Project description:PURPOSE:Breast cancer patients commonly experience sexual concerns, yet rarely discuss them with clinicians. The study examined patient and provider experiences and preferences related to communication about breast cancer-related sexual concerns with the goal of informing intervention development. METHODS:Patient data (n = 28) were derived from focus groups and interviews with partnered and unpartnered women treated for breast cancer reporting sexual concerns. Provider data (n = 11) came from interviews with breast cancer oncologists and nurse practitioners. Patient and provider data were analyzed separately using the framework method of qualitative analysis. RESULTS:Findings revealed individual and institutional barriers to effective communication about sexual concerns and highlighted key communication facilitators (e.g., a positive patient-provider relationship, patient communication as a driver of provider communication, and vice versa). Patients expressed preferences for open, collaborative communication; providers expressed preferences for focused intervention targets (identifying concerns, offering resources/referrals) and convenient format. A model of effective communication of sexual concerns was developed to inform communication interventions. CONCLUSIONS:Findings suggest that to improve patient-provider communication about sexual concerns, knowledge and skills-based interventions that activate patients and that equip providers for effective discussions about sexual concerns are needed, as are institutional changes that could incentivize such discussions.
Project description:Delivery of effective healthcare is contingent on the quality of communication between the patient and the healthcare provider. Little is known about primary healthcare providers' perceptions of communication with patients in Rwanda.To explore providers' perceptions of patient-provider communication (PPC) and analyse the ways in which providers present and reflect on communication practice and problems.Qualitative, in-depth, semi structured interviews with nine primary health care providers. An abductive analysis supplemented by the framework method was applied. A narrative approach allowed the emergence of archetypical narratives on PPC.Providers shared rich reflections on the importance of proper communication with patients and appeared committed to making their interaction work optimally. Still, providers had difficulty critically analysing limitations of their communication in practice. Reported communication issues included lack of communication training as well as time and workload issues. Two archetypes of narratives on PPC issues and practice emerged and are discussed.While providers' narratives put patients at the centre of care, there were indications that patient-provider communication training and practice need further development. In-depth exploration of highlighted issues and adapted strategies to tackle communication drawbacks are prerequisites to improvement. This study contributes to the advancement of knowledge related to communication between the patient and the provider in a resource-limited setting.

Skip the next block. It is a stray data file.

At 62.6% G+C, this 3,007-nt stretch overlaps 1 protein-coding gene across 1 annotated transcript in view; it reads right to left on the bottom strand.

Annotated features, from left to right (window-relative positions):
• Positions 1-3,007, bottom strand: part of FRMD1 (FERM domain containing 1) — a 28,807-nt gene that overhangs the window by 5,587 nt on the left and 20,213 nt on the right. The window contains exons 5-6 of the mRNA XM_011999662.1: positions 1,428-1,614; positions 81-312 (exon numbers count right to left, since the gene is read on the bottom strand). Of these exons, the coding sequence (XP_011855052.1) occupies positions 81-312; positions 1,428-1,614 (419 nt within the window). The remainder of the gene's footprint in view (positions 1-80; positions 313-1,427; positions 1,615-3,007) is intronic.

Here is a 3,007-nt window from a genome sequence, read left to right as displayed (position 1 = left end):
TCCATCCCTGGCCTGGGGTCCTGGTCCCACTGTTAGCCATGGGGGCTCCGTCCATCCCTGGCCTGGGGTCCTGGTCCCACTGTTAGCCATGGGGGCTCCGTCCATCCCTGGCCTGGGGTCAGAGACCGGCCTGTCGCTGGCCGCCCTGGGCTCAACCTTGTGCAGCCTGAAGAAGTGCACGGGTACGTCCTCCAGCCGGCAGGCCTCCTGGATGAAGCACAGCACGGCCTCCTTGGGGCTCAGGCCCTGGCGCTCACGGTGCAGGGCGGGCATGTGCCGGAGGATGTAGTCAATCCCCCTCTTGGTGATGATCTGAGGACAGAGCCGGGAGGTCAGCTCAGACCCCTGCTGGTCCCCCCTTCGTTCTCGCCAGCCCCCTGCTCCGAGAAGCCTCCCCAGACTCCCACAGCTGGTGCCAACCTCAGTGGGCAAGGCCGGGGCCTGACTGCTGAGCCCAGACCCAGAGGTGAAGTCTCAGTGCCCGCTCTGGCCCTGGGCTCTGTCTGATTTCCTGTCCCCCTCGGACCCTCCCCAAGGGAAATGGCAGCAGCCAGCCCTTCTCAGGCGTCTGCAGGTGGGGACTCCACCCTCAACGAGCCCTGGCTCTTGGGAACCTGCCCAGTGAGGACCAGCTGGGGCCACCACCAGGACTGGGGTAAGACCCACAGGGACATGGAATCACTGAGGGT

Project description:INTRODUCTION:Technology has been placed at the centre of global health policy and has been cited as having the potential to increase efficiency and remove geographical boundaries for patients to access care. Communication technology may support patients with orthopaedic problems, which is one of the leading causes of disability worldwide. There are several examples of technology being used in clinical research, although uptake in practice remains low. An understanding of patient preferences will support the design of a communication technology supported treatment pathway for patients undergoing orthopaedic rehabilitation. METHODS AND ANALYSIS:This mixed methods project will be conducted in four phases. In phase I, a systematic review of qualitative studies reporting communication technology use for orthopaedic rehabilitation will be conducted to devise a taxonomy of tasks patients' face when using these technologies to access their care. In phase II, qualitative interviews will investigate how the work of being a patient changes during face-to-face and communication technology consultations and how these changes influence preference. In phase III, a discrete choice experiment will investigate the factors that influence preferences for the use of communication technology for orthopaedic rehabilitation consultations. Phase IV will be a practical application of these results. We will design a 'minimally disruptive' communication technology supported pathway for patients undergoing orthopaedic rehabilitation. ETHICS AND DISSEMINATION:The design of a pathway and underpinning patient preference will assist in understanding factors that might influence technology implementation for clinical care. This study requires ethical approval for phases II, III and IV. Approvals have been received for phase II (approval received on 4 December 2016 from the South Central-Oxford C Research Ethics Committee (IRAS ID: 255172, REC Reference 18/SC/0663)) and phase III (approval received on 18 October 2019 from the London-Hampstead Research Ethics Committee (IRAS ID: 248064, REC Reference 19/LO/1586)) and will be sought for phase IV. All participants will provide informed written consent prior to being enrolled onto the study. PROSPERO REGISTRATION NUMBER:CRD42018100896.